What is Myrcene?

Myrcene, also known as β-myrcene, is a naturally occurring terpene found in a variety of plants, herbs, and spices1,2. The compound is responsible for the distinctive earthy and musky aroma that is often associated with herb2. Myrcene can also be found in hops, peppercorns, mangoes, lemongrass, sweet basil, bay leaves, wild thyme, parsley, and even in the essential oils of juniper1,2.

In the herb space, myrcene is often dubbed as the “mother of terpenes” due to its prevalence1. It is the most commonly occurring terpene in these plants, making up about 20% to 50% of the terpene profile in modern strains3,4. The prevalence of myrcene contributes to the plant’s overall properties1.

Benefits of Myrcene

Myrcene plays a significant role in determining the effects of different strains. It is often associated with the ‘couchlock’ effect, a sensation of deep relaxation and sedation that is common in certain strains1. This effect is particularly pronounced in strains with high levels of myrcene like Grand Daddy Purple2.

Interestingly, the presence of myrcene is sometimes used as an indicator to distinguish between different types of strains. It is often stated that strains with more than 0.5% myrcene are considered as ‘Indica’, which are primarily sedating, while strains with less than 0.5% myrcene are classified as ‘Sativa’, which are generally more uplifting / energizing5,6.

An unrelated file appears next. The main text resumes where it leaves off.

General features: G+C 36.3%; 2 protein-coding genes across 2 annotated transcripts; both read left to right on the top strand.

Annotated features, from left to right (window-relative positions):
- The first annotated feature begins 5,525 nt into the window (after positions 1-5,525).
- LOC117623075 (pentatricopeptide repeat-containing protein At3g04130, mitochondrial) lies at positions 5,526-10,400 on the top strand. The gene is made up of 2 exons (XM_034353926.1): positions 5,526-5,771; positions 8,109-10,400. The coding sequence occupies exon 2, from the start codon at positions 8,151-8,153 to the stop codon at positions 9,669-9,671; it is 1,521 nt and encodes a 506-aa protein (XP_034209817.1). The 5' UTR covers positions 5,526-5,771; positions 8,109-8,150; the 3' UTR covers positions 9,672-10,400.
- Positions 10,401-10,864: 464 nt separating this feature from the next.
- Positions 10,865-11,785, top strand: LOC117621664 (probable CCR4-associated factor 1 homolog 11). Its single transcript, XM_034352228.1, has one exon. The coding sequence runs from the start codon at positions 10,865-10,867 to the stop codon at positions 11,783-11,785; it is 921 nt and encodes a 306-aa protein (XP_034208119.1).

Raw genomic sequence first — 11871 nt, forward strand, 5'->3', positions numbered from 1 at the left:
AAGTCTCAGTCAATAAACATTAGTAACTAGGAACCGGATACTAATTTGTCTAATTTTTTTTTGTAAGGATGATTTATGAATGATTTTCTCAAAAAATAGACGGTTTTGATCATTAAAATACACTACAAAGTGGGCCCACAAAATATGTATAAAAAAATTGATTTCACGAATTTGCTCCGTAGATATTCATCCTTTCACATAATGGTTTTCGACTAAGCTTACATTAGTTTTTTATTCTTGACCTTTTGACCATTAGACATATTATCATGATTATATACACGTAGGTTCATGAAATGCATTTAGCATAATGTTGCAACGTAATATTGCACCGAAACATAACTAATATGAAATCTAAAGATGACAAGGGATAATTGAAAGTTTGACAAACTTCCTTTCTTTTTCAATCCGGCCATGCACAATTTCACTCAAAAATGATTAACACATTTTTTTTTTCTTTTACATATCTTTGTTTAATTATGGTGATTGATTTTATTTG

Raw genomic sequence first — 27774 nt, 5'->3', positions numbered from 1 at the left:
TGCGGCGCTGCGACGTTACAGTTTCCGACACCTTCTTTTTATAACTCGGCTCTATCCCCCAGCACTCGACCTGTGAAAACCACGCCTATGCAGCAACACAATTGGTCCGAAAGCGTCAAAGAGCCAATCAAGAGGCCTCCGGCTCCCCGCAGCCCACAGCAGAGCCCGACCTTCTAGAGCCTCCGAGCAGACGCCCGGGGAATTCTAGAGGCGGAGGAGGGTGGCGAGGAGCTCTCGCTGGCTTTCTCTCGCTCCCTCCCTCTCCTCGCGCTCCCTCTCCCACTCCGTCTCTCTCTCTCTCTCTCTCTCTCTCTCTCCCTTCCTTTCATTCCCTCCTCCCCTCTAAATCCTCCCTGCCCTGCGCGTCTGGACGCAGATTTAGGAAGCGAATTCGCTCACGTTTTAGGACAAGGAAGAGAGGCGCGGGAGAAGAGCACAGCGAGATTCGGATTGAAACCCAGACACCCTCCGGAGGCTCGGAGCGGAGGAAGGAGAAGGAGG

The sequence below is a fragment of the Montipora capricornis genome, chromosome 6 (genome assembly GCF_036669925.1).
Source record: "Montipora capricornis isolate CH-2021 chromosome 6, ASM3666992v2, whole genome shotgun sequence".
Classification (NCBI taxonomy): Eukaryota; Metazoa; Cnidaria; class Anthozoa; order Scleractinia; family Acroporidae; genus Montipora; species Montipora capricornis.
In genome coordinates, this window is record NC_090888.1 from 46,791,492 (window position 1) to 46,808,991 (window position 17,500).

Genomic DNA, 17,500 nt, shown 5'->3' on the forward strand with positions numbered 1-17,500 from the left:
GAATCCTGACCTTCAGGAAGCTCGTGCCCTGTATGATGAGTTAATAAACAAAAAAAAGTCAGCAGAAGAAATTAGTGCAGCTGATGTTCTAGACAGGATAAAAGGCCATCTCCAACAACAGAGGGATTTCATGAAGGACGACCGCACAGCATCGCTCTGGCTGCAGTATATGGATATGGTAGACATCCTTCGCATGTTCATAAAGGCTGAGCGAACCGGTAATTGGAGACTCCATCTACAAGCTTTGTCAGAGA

Myrcene is also known for its potential therapeutic benefits. It has been associated with anti-inflammatory and analgesic properties, suggesting its potential use in treating conditions such as arthritis and pain1,2. Moreover, its sedating properties could be beneficial for conditions like insomnia1,2.

It’s important to note that the classification of strains as ‘indica’ or ‘sativa’ based on myrcene content is not absolute. The chemical profile of different strains can be influenced by various factors, including environmental conditions and growing methods1. Therefore, to truly understand the effects of a particular strain, it’s recommended you test them yourself and monitor how certain terpenes affect you.


1 “Myrcene: What Is It and What Are Its Effects? | Terpenes - The Cannigma.” Cannigma.

2 Magrabi, Tina, and Dr. Lewis Jassey. “What Is Myrcene? Benefits & Uses of This Cannabis Terpene.” Leafwell.

3 Franciosi, Anthony. “Myrcene: The Complete Guide for Tokers.” Honest Marijuana.

4 “What is Myrcene? Benefits & Effects of This Cannabis Terpene.” Finest Labs.

5 “Indica vs. Sativa: What Gives Indica Its Sedative Properties?” High Times.

6 “Indica vs. Sativa + The Importance of Terpenes.” Calyx Containers.

Study References